Exchange Residency Program


Program for 2021

For this year’s program, ARCUS worked with SeMA Nanji Residency. The participating artist Daisuke Ida collaborated with four Korean artists and one German artist using a digital platform that SeMA Nanji Residency built. The created artwork was presented online as a digital project and also exhibited at Seoul Museum of Art. In this way, the program sought and proposed new possibilities for online residency formats and artistic collaboration at a time when travel was restricted due to the coronavirus pandemic.

Program Period

January 5 – March 15, 2022 (70 days, online)

Partner Institution – SeMA Nanji Residency (South Korea)

撮影:Kim YongKwan

SeMA Nanji Residency was opened in 2006 by renovating a leachate treatment facility in Nanjido, Seoul. The residency operates various programs designed to revitalize international exchanges and provides studio spaces for artists to allow them to concentrate on their artistic activities in a stable environment. Located in central Seoul, the facility has twenty-five studios, labs, circular galleries, and outdoor workshops where programs to nurture and support talented artists and researchers.


The Japanese artist was selected by SeMA Nanji Residency and the ARCUS Project Administration Committee from those nominated by the committee.

2021 Participating Artist

Ida Daisuke


Born in Tottori Prefecture in 1987. Lives and works in Tokyo. Daisuke Ida completed a master’s course in sculpture at Tokyo University of the Arts in 2015. In his practice, he investigates the nature of sculpture, employing a wide range of media―from sculpture to moving image and 3D computer graphics―to visualize the invisible structures of contemporary society as well as the awareness and desires of the people who live in it. Since 2016, he has created what he calls “photo sculpture,” using online image data anonymously uploaded by people across the world to sculpt objects and the body as they exist in the age of the internet.

[Selected Exhibitions and Activities]

2021 Tokyo Biennale 2020/2021, Shin Tokyo Building, Tokyo
2020 Public Device, University Art Museum, Tokyo University of the Arts, Tokyo
2018 Photo Sculpture, 3331 Arts Chiyoda, Tokyo
2017 LOVE LOVE SHOW The second, Aomori Museum of Art, Aomori
2016 Fujinoyama Biennale 2016 Fujiyama Time Machine, Fuji City, Shizuoka

Meeting of participating artists
Photo courtesy: SeMA Nanji Residency

Photo courtesy: SeMA Nanji Residency

Digital images as material for collaboration.
(The Gate of Hell, 2022)

Reason for Nomination

Organized by ARCUS Project for the first time with SeMA Nanji Residency in Seoul, South Korea, the Exchange Residency Program will build a digital platform for artistic practice carried out collaboratively by six Japanese, Korean and German artists working in different media. It is a new format for an artist residency, one that pursues ways to realize artistic exchange online even in the midst of the coronavirus pandemic.

In his practice, Daisuke Ida shuttles back and forth between the real and the virtual, exploring the nature of the contemporary era and of sculpture as a medium. In The Gates of Hell, which Ida describes as a “photo sculpture,” he assembled and analyzed image data of Auguste Rodin’s titular sculpture from the almost infinite numbers available online, and then used the data to produce a 3D-printed version of The Gates of Hell. This process of turning an actual object into an image, and then an image back into three-dimensional object seems to express the expectations and desires of the people who have taken photos of versions of The Gates of Hell around the world. Through the program, I hope Ida engages in discussions with Korean artists to open up new possibilities for creativity during the pandemic, along with enhancing his own practice. (Director, Ozawa Keisuke)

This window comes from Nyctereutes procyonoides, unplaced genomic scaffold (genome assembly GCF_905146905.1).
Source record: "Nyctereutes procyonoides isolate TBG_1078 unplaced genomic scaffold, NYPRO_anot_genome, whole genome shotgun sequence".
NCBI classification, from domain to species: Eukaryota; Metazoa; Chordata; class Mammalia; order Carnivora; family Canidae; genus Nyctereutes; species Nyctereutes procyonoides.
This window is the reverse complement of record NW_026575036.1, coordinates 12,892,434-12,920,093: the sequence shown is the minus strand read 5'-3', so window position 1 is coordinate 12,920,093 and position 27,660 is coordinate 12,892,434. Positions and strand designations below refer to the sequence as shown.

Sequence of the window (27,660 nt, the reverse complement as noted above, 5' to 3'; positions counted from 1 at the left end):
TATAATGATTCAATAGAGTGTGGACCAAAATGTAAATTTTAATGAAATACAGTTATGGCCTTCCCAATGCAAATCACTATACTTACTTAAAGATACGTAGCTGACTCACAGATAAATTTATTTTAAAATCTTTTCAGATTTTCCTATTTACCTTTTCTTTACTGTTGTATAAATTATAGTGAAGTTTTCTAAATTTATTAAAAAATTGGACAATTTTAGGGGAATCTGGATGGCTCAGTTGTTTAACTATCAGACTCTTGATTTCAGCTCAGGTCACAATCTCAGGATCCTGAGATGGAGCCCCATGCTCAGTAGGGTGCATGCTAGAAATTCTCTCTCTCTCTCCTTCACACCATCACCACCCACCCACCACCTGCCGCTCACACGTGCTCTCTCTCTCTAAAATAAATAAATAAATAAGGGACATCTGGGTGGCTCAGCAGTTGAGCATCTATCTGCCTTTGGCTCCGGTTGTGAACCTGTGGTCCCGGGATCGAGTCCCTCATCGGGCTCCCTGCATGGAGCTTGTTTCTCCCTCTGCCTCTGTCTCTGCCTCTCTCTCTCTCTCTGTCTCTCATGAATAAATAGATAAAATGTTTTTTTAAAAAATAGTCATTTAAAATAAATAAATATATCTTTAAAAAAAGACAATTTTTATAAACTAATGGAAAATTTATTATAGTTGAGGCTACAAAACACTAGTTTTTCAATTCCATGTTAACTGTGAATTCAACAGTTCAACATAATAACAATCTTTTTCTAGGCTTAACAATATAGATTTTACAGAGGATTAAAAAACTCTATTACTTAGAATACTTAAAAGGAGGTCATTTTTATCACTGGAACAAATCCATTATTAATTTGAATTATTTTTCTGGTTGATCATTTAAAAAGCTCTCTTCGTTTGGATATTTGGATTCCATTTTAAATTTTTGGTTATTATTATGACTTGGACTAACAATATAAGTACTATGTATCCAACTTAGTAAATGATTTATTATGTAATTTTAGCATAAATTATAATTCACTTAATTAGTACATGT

Artist Statement

The program this time was highly experimental: instead of actually going to South Korea, the entire production process was conducted online. This endeavor incorporated the sense of searching for new residency formats of the post-pandemic age.

As per the program’s approach, each artist was asked to produce 3D data, images, sound, and video in their respective country, and upload this material to an online platform to be randomly combined. And so it began, none of us knowing where this would take us. I lived my life in Tokyo as normal, taking part in discussions two or three times a week.

I was mainly in charge of the 3D data. Given the contingent and online nature of the work, I wanted to integrate those elements also into the 3D data. I collected images of a particular sculpture from photos taken and posted online by ordinary tourists, and arranged these into 3D data.

Each of the artists ultimately uploaded around forty pieces of material, forming “one” artwork. The artist sets the color, sound, data number, and so on, and these are then randomly arranged and outputted in a virtual space. The number of artworks that can be set and output like this are infinite.

I sensed the contingency that emerged with the gradual fusion of individual elements not only in the work itself but also in the production process. Though the project was plagued by unexpected challenges, it also gave me suggestions for my next work at sudden moments. I wasn’t able to go to Korea, but could learn a lot of new Koreas through the exchange I had with the other artists. Having arranged those as material, does the (tentative) “Korea” that exists inside my mind match the real Korea? I’d like one day to go check.